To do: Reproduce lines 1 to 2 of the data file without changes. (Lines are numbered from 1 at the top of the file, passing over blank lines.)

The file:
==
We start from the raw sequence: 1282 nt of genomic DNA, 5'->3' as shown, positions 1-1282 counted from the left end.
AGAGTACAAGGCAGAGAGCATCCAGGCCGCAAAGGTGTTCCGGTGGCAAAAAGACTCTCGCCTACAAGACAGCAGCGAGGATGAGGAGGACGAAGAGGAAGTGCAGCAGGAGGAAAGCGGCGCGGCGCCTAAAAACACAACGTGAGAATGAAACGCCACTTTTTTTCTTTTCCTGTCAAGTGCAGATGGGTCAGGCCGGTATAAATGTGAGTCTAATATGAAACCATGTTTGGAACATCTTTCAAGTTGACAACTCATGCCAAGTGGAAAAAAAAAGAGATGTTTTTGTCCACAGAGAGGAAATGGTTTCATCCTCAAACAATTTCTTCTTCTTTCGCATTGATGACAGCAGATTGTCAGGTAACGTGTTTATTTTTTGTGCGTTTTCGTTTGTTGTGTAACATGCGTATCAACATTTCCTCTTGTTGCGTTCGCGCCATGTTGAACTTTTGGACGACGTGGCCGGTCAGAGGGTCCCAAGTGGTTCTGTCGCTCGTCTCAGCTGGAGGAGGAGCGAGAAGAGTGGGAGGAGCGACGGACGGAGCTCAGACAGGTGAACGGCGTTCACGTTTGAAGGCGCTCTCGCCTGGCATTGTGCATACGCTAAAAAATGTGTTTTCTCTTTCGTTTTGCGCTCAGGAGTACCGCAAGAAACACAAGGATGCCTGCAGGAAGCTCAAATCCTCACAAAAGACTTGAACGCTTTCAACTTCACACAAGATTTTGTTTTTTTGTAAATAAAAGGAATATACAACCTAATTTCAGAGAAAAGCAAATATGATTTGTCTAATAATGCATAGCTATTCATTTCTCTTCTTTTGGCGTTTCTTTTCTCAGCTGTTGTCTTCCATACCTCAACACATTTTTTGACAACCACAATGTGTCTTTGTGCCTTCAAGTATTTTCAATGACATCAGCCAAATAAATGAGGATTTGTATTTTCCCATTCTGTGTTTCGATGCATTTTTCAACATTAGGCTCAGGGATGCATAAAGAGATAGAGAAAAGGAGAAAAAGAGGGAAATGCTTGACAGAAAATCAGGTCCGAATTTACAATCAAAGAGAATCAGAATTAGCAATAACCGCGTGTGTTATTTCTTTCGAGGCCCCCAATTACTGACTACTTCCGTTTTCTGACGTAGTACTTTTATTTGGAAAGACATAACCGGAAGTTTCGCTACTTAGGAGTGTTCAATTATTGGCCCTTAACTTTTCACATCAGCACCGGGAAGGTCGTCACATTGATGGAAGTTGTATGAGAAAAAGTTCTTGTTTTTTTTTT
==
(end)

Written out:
We start from the raw sequence: 1282 nt of genomic DNA, 5'->3' as shown, positions 1-1282 counted from the left end.
AGAGTACAAGGCAGAGAGCATCCAGGCCGCAAAGGTGTTCCGGTGGCAAAAAGACTCTCGCCTACAAGACAGCAGCGAGGATGAGGAGGACGAAGAGGAAGTGCAGCAGGAGGAAAGCGGCGCGGCGCCTAAAAACACAACGTGAGAATGAAACGCCACTTTTTTTCTTTTCCTGTCAAGTGCAGATGGGTCAGGCCGGTATAAATGTGAGTCTAATATGAAACCATGTTTGGAACATCTTTCAAGTTGACAACTCATGCCAAGTGGAAAAAAAAAGAGATGTTTTTGTCCACAGAGAGGAAATGGTTTCATCCTCAAACAATTTCTTCTTCTTTCGCATTGATGACAGCAGATTGTCAGGTAACGTGTTTATTTTTTGTGCGTTTTCGTTTGTTGTGTAACATGCGTATCAACATTTCCTCTTGTTGCGTTCGCGCCATGTTGAACTTTTGGACGACGTGGCCGGTCAGAGGGTCCCAAGTGGTTCTGTCGCTCGTCTCAGCTGGAGGAGGAGCGAGAAGAGTGGGAGGAGCGACGGACGGAGCTCAGACAGGTGAACGGCGTTCACGTTTGAAGGCGCTCTCGCCTGGCATTGTGCATACGCTAAAAAATGTGTTTTCTCTTTCGTTTTGCGCTCAGGAGTACCGCAAGAAACACAAGGATGCCTGCAGGAAGCTCAAATCCTCACAAAAGACTTGAACGCTTTCAACTTCACACAAGATTTTGTTTTTTTGTAAATAAAAGGAATATACAACCTAATTTCAGAGAAAAGCAAATATGATTTGTCTAATAATGCATAGCTATTCATTTCTCTTCTTTTGGCGTTTCTTTTCTCAGCTGTTGTCTTCCATACCTCAACACATTTTTTGACAACCACAATGTGTCTTTGTGCCTTCAAGTATTTTCAATGACATCAGCCAAATAAATGAGGATTTGTATTTTCCCATTCTGTGTTTCGATGCATTTTTCAACATTAGGCTCAGGGATGCATAAAGAGATAGAGAAAAGGAGAAAAAGAGGGAAATGCTTGACAGAAAATCAGGTCCGAATTTACAATCAAAGAGAATCAGAATTAGCAATAACCGCGTGTGTTATTTCTTTCGAGGCCCCCAATTACTGACTACTTCCGTTTTCTGACGTAGTACTTTTATTTGGAAAGACATAACCGGAAGTTTCGCTACTTAGGAGTGTTCAATTATTGGCCCTTAACTTTTCACATCAGCACCGGGAAGGTCGTCACATTGATGGAAGTTGTATGAGAAAAAGTTCTTGTTTTTTTTTT